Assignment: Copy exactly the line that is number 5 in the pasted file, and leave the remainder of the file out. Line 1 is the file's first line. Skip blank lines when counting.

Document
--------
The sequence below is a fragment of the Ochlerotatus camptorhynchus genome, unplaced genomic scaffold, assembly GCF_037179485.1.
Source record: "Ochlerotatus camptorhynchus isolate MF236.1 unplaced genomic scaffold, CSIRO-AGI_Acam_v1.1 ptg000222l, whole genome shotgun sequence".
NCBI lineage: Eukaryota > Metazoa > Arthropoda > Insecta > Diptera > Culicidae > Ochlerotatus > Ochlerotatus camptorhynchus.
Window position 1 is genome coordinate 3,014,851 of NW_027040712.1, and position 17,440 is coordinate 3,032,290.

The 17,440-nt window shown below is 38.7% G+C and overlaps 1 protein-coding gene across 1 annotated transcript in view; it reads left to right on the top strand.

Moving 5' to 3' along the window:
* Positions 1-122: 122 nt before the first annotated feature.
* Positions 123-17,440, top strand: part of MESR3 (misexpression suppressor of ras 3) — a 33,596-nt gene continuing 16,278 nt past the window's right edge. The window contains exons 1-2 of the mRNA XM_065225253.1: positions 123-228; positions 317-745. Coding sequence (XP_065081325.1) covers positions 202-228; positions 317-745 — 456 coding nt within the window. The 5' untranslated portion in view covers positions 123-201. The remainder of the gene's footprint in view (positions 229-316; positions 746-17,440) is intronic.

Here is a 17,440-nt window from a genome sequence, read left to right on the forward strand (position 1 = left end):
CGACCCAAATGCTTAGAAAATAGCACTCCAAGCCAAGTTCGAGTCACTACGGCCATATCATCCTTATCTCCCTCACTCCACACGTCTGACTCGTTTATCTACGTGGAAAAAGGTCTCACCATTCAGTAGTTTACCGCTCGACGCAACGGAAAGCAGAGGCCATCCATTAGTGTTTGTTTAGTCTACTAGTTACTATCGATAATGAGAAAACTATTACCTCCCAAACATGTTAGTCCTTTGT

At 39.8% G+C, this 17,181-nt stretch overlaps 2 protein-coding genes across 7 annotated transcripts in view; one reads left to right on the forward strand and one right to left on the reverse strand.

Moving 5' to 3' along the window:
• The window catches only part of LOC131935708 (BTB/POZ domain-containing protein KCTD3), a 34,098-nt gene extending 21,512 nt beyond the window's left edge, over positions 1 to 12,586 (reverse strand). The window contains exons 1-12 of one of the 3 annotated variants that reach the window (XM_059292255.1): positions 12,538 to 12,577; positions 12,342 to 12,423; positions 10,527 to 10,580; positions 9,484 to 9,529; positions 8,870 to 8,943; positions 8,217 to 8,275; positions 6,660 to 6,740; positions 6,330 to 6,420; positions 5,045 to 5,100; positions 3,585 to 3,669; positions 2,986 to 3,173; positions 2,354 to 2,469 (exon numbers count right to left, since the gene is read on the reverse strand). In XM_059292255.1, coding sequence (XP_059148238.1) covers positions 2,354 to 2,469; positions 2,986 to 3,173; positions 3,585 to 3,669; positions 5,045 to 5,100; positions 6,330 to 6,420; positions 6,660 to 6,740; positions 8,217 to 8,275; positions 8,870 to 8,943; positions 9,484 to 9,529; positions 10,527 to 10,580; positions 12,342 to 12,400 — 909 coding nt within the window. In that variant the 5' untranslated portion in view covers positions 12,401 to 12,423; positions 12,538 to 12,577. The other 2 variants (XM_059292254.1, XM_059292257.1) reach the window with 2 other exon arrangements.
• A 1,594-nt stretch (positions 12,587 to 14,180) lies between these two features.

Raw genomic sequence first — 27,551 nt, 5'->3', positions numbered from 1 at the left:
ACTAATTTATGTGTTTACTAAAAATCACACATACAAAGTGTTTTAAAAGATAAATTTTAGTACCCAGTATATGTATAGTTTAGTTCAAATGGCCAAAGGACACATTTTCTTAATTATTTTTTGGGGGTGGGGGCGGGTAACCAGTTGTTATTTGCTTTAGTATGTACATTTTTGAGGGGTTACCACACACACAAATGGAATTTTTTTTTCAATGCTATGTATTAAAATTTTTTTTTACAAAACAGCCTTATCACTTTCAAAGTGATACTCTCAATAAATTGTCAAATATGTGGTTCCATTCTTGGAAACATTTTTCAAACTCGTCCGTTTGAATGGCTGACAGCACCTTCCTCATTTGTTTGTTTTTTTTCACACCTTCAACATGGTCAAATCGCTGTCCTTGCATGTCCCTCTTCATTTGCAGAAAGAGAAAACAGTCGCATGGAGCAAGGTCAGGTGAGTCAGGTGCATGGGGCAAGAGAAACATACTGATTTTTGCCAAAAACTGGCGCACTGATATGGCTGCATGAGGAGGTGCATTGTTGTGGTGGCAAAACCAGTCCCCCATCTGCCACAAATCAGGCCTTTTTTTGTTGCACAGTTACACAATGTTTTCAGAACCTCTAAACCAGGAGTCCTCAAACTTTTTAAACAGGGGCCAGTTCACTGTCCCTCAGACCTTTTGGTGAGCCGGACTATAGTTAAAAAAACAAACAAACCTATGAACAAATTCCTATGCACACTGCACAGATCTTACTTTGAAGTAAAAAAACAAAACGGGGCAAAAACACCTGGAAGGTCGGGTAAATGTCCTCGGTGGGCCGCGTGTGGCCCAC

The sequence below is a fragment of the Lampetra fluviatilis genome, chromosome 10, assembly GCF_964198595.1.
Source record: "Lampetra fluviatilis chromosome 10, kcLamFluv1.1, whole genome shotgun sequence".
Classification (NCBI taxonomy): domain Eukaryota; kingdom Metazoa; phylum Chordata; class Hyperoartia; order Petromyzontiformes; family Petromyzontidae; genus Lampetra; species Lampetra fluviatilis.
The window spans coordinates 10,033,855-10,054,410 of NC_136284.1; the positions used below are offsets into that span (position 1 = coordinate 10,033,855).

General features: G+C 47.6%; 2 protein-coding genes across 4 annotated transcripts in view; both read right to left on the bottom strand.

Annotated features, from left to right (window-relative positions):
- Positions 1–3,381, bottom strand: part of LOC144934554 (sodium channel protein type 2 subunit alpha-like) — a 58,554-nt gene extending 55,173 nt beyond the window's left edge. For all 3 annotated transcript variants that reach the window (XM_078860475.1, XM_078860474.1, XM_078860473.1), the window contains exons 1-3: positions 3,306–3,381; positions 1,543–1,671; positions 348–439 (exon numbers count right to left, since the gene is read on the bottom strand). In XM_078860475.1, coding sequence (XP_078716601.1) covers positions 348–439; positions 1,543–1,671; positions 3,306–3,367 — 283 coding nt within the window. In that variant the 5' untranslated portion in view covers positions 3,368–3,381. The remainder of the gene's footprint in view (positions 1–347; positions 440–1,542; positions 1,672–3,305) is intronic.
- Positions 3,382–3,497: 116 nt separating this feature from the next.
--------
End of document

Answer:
The 17,440-nt window shown below is 38.7% G+C and overlaps 1 protein-coding gene across 1 annotated transcript in view; it reads left to right on the top strand.